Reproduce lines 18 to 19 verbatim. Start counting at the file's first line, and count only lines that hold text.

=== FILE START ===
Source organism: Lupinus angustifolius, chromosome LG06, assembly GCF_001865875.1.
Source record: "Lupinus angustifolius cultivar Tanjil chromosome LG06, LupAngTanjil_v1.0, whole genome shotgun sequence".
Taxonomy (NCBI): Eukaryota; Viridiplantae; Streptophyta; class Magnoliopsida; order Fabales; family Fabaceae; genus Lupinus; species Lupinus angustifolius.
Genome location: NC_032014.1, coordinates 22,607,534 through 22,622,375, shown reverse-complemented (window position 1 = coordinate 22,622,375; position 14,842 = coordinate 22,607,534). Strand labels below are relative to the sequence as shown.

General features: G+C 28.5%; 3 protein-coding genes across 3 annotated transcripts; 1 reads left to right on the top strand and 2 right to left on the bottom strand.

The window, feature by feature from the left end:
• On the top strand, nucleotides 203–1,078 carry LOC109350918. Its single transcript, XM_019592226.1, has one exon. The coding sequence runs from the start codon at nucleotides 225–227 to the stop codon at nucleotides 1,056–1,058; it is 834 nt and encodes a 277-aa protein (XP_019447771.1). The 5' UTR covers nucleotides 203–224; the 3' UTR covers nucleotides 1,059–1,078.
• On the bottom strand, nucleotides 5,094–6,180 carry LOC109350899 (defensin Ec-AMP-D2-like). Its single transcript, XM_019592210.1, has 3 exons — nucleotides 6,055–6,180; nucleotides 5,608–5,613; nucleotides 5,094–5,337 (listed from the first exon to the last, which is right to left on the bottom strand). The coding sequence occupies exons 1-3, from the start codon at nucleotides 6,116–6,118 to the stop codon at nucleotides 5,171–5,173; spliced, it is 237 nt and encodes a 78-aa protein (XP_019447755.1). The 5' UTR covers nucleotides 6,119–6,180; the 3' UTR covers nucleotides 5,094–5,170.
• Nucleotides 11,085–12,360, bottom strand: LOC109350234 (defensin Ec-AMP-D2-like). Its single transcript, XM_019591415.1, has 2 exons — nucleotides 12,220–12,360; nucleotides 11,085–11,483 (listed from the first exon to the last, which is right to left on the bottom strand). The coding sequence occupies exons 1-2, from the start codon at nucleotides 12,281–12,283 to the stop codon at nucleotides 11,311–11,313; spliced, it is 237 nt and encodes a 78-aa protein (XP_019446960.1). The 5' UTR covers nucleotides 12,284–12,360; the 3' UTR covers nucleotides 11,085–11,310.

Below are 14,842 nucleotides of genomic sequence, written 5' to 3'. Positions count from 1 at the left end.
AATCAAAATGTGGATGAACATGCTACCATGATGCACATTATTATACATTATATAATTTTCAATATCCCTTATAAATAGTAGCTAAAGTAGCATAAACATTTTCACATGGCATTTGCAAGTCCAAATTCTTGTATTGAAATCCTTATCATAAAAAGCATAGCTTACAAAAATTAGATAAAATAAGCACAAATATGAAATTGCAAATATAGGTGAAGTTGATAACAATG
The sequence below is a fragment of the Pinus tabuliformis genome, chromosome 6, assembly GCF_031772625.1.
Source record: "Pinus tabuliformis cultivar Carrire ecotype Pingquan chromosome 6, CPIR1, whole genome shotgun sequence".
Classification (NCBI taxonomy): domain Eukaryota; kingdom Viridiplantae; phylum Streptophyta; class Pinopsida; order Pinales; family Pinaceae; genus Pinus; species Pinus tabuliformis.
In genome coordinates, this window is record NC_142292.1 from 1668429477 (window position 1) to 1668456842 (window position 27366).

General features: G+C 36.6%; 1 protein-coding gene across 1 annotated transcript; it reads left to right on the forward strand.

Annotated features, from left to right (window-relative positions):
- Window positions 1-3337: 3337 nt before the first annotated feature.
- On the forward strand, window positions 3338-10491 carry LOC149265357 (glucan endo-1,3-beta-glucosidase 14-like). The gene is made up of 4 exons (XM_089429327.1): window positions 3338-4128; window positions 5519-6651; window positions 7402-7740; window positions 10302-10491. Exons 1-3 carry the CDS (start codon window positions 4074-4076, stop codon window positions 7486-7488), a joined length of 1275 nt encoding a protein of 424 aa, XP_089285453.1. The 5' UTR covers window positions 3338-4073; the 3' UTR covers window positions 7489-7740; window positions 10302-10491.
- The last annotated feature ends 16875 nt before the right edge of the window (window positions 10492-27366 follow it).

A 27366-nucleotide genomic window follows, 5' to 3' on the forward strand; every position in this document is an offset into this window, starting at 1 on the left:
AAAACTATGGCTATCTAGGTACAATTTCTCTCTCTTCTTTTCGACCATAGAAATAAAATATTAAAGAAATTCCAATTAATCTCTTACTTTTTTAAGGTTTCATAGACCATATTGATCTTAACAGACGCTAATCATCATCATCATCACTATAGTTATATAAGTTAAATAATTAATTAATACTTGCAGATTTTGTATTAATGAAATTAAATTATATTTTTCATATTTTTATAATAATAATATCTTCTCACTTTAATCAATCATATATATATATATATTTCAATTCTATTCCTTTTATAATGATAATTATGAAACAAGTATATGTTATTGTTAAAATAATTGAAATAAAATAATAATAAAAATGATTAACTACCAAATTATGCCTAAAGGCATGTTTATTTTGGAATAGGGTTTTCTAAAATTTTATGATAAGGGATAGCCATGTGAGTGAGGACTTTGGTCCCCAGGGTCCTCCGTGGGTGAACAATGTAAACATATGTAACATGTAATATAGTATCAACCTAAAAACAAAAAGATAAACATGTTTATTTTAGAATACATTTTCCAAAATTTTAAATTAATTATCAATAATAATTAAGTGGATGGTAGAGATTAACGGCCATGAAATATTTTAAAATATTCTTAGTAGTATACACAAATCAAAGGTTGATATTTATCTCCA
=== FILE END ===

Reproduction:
- Window positions 1-3337: 3337 nt before the first annotated feature.
- On the forward strand, window positions 3338-10491 carry LOC149265357 (glucan endo-1,3-beta-glucosidase 14-like). The gene is made up of 4 exons (XM_089429327.1): window positions 3338-4128; window positions 5519-6651; window positions 7402-7740; window positions 10302-10491. Exons 1-3 carry the CDS (start codon window positions 4074-4076, stop codon window positions 7486-7488), a joined length of 1275 nt encoding a protein of 424 aa, XP_089285453.1. The 5' UTR covers window positions 3338-4073; the 3' UTR covers window positions 7489-7740; window positions 10302-10491.